Pictured: Reese dress, from $1,520, Wear Your Love
If you're an avid thrifter, it's time to put your skills to the ultimate test: buying a wedding dress secondhand. Nearly Newlywed is an online marketplace for buying and selling preloved attire. Inventory is always changing, but you're sure to see at least a few well-known brands and designers on there, such as Morilee or Justin Alexander. And remember: You can always work with a designer to upcycle something.
This online and Brooklyn-based salon has pretty much mastered the cool girl vibe. Their on-trend (and made-to-order) attire is unique, customizable—and better yet, made using recycled and natural materials. The business also provides eco-friendly shipping, recycles any leftover scraps of fabric, and works with One Tree Planted to plant a tree for every dress sold. Not only do co-founders Marteal Mayer and Timmy Johnson champion sustainability, but they also strive to be inclusive. This is clearly reflected in the brand's sizing, which ranges from 0-40.
Pictured: Joni gown, $2,990, Loulette Bride
This eco-friendly fashion brand is based in Australia, where their wedding gowns are handmade in-house and can be made to order. You'll find a mixture of gorgeous and on-trend styles, from minimalist slip-inspired dresses to bohemian two pieces. Grace Loves Lace also has a collection of sustainable bridesmaid dresses made with 97% recycled materials (and designed to be 100% rewearable).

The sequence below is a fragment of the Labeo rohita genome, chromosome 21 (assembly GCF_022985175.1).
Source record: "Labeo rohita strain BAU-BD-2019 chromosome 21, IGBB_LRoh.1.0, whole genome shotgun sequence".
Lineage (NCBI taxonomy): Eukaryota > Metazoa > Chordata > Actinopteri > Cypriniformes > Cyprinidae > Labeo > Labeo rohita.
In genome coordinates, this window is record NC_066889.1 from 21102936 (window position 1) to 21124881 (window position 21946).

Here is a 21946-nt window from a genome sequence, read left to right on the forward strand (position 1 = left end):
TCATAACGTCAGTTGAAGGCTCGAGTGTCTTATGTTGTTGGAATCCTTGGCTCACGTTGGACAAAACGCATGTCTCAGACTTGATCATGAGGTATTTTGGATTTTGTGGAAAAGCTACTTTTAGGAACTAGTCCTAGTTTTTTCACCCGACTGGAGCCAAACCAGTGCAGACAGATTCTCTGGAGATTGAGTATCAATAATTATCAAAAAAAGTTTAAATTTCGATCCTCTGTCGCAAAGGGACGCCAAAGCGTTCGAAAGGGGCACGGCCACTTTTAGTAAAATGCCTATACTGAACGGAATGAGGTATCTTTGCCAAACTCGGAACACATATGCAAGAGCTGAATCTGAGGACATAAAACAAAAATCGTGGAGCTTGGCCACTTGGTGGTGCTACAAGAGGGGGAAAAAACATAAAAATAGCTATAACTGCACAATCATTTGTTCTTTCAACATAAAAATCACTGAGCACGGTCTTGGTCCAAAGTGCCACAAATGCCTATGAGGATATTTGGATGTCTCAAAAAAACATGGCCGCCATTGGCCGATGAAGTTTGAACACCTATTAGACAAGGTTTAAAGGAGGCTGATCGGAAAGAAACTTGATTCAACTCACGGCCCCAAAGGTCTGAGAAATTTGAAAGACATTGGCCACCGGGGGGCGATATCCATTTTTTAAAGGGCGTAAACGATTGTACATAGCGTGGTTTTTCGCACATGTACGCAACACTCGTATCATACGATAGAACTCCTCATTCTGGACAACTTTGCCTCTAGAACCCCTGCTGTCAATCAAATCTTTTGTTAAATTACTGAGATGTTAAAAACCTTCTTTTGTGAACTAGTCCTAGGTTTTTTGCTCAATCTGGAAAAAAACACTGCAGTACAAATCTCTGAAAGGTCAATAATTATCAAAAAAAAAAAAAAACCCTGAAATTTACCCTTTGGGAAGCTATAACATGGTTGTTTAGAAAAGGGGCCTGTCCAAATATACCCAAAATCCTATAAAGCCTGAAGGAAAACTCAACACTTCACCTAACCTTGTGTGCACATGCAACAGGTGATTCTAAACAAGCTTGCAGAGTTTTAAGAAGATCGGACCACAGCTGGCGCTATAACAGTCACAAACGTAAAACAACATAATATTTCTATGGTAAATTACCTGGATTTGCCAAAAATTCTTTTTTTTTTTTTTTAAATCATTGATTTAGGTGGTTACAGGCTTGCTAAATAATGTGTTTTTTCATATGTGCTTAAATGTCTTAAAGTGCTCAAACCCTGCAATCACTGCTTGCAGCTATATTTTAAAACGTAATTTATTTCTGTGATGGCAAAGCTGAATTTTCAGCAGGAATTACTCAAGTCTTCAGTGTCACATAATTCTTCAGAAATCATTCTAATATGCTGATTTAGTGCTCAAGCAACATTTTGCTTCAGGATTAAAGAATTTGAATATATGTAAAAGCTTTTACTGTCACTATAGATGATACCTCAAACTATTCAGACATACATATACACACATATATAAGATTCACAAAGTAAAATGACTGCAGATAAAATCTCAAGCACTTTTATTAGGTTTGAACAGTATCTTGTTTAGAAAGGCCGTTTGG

Pictured: Honey Silk gown, $1,800, Grace Loves Lace
Katharine Polk is an LA-based designer committed to leading an ethical and sustainable business. She specializes in custom, made-to-order wedding attire that's stylish, inclusive, and produced locally in Los Angeles. Polk's designs combine clean, minimalist fabrics with playful details, like statement sleeves and draped backs. To help make her clothing accessible, this eco-conscious designer offers a variety of price points and sizes 00-30.
Last but not least on our list of sustainable wedding dress brands: Roland Mouret. The French designer, who is much loved by the one and only Duchess of Sussex, launched his first bridal collection in 2020 with a unique take on sustainability. Mouret specializes in bridal separates and other timeless pieces that soonlyweds can easily integrate into their everyday wardrobes. By focusing on style and longevity rather than fleeting fashion trends, he aims to eliminate the issue of wedding attire that can't be reworn.
Pictured: Platano jumpsuit, $2,720, Roland Mouret